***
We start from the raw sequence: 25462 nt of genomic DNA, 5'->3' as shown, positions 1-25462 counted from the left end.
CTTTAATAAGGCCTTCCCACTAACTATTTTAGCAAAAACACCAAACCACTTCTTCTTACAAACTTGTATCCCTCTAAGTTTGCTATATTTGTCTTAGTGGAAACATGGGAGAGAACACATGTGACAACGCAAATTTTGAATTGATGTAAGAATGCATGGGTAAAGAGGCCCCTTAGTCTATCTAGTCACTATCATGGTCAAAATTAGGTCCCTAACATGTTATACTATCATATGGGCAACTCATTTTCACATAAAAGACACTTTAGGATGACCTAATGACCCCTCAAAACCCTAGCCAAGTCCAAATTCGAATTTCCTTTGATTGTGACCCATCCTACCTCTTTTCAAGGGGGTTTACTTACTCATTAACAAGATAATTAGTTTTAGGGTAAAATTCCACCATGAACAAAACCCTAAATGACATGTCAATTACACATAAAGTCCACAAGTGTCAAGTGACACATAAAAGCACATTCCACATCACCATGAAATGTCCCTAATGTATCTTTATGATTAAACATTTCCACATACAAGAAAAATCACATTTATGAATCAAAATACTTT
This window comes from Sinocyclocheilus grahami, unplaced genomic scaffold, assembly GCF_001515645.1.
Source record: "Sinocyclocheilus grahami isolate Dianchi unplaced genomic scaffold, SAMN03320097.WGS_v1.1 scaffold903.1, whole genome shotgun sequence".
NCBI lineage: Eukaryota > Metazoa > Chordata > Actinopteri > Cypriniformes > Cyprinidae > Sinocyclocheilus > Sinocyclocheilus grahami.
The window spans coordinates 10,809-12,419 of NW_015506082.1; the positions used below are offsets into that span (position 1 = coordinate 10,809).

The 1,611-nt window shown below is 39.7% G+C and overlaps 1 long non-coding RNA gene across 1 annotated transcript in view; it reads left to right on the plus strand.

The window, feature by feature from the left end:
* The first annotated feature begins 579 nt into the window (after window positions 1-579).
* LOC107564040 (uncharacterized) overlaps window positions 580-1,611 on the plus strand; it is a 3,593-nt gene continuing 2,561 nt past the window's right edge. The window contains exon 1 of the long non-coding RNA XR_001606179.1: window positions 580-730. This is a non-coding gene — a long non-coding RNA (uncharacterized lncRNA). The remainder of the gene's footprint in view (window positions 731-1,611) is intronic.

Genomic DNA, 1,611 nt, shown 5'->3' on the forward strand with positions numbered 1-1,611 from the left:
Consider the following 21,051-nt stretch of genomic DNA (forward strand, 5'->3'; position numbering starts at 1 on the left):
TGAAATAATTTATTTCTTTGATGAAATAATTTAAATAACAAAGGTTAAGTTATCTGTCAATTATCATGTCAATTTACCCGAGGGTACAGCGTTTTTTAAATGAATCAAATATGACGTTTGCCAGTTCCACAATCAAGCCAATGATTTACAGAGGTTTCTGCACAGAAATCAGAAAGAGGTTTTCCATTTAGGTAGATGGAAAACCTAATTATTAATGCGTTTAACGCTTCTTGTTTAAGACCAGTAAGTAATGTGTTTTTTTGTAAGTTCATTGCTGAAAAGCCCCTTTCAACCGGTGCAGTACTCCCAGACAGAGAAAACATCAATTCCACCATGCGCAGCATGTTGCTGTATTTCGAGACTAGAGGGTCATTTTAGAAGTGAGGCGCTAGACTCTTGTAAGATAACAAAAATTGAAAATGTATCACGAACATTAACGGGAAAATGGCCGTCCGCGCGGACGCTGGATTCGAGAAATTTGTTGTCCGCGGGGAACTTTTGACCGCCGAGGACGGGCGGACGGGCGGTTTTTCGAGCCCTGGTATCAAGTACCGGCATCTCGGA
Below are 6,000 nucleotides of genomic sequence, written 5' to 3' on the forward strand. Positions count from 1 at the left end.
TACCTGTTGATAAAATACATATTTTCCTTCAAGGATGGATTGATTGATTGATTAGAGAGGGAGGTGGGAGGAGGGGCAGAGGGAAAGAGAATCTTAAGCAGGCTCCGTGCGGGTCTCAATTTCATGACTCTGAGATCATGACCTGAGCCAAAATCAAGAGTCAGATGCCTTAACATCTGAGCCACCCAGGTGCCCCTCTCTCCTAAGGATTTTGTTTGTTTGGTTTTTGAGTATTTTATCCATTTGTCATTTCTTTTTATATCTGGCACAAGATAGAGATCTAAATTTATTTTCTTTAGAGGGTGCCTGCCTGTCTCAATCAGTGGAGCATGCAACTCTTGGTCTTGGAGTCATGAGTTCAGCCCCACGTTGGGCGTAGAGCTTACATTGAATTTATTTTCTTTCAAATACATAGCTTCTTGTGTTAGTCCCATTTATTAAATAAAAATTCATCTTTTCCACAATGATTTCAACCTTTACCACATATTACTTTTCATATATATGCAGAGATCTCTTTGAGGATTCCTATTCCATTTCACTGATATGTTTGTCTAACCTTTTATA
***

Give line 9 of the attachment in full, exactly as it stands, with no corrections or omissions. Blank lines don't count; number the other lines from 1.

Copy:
* The first annotated feature begins 579 nt into the window (after window positions 1-579).